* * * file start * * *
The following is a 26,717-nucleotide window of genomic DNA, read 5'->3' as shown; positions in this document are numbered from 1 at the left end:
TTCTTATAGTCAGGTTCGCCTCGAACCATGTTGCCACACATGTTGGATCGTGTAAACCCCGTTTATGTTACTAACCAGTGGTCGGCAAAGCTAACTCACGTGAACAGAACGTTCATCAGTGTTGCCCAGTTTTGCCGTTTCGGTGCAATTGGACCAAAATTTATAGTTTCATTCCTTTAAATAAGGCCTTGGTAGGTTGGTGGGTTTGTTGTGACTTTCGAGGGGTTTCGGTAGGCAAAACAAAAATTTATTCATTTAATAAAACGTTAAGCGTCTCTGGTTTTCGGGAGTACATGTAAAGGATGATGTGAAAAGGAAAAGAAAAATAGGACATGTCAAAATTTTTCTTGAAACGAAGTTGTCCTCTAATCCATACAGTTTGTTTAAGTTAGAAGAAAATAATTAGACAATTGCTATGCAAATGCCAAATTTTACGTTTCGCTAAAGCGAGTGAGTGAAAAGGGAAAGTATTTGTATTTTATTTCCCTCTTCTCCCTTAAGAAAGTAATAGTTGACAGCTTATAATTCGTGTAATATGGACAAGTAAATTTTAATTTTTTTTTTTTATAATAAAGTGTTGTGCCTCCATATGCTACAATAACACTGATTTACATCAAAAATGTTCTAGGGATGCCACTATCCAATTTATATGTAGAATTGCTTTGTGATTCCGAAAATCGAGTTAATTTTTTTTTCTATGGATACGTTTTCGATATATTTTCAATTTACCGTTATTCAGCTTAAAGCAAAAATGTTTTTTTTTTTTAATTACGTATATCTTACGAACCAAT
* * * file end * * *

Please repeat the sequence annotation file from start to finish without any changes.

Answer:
The following is a 26,717-nucleotide window of genomic DNA, read 5'->3' as shown; positions in this document are numbered from 1 at the left end:
TTCTTATAGTCAGGTTCGCCTCGAACCATGTTGCCACACATGTTGGATCGTGTAAACCCCGTTTATGTTACTAACCAGTGGTCGGCAAAGCTAACTCACGTGAACAGAACGTTCATCAGTGTTGCCCAGTTTTGCCGTTTCGGTGCAATTGGACCAAAATTTATAGTTTCATTCCTTTAAATAAGGCCTTGGTAGGTTGGTGGGTTTGTTGTGACTTTCGAGGGGTTTCGGTAGGCAAAACAAAAATTTATTCATTTAATAAAACGTTAAGCGTCTCTGGTTTTCGGGAGTACATGTAAAGGATGATGTGAAAAGGAAAAGAAAAATAGGACATGTCAAAATTTTTCTTGAAACGAAGTTGTCCTCTAATCCATACAGTTTGTTTAAGTTAGAAGAAAATAATTAGACAATTGCTATGCAAATGCCAAATTTTACGTTTCGCTAAAGCGAGTGAGTGAAAAGGGAAAGTATTTGTATTTTATTTCCCTCTTCTCCCTTAAGAAAGTAATAGTTGACAGCTTATAATTCGTGTAATATGGACAAGTAAATTTTAATTTTTTTTTTTTATAATAAAGTGTTGTGCCTCCATATGCTACAATAACACTGATTTACATCAAAAATGTTCTAGGGATGCCACTATCCAATTTATATGTAGAATTGCTTTGTGATTCCGAAAATCGAGTTAATTTTTTTTTCTATGGATACGTTTTCGATATATTTTCAATTTACCGTTATTCAGCTTAAAGCAAAAATGTTTTTTTTTTTTAATTACGTATATCTTACGAACCAAT